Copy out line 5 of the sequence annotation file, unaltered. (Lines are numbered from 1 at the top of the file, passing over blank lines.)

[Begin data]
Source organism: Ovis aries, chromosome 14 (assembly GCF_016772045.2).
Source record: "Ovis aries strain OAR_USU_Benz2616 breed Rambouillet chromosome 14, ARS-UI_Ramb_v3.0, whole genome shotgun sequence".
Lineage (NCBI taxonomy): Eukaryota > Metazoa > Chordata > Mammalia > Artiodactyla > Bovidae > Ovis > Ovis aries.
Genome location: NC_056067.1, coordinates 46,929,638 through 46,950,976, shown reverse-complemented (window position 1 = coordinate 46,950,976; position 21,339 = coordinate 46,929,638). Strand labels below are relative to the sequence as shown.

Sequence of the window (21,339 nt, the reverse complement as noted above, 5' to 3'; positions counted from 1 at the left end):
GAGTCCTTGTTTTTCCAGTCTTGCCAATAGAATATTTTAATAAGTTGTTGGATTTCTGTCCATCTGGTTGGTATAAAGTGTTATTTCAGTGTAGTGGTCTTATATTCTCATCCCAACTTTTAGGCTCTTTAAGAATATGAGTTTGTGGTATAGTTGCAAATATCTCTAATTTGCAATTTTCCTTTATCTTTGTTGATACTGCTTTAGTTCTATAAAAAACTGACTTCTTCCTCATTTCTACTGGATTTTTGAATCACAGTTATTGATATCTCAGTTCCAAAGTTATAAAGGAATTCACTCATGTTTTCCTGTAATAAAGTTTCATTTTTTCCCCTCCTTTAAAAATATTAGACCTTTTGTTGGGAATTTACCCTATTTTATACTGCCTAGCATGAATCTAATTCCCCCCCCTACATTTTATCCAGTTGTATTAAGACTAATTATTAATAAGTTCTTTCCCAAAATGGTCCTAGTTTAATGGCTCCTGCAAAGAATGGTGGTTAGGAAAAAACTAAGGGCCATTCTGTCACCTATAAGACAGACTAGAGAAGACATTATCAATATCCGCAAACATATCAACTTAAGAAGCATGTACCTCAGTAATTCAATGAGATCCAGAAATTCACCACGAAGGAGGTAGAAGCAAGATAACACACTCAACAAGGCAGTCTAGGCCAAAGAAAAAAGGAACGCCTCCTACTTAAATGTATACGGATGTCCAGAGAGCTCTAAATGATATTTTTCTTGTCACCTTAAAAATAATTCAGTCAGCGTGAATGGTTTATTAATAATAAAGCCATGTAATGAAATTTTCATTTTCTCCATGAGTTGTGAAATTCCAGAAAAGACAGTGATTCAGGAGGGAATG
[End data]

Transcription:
Sequence of the window (21,339 nt, the reverse complement as noted above, 5' to 3'; positions counted from 1 at the left end):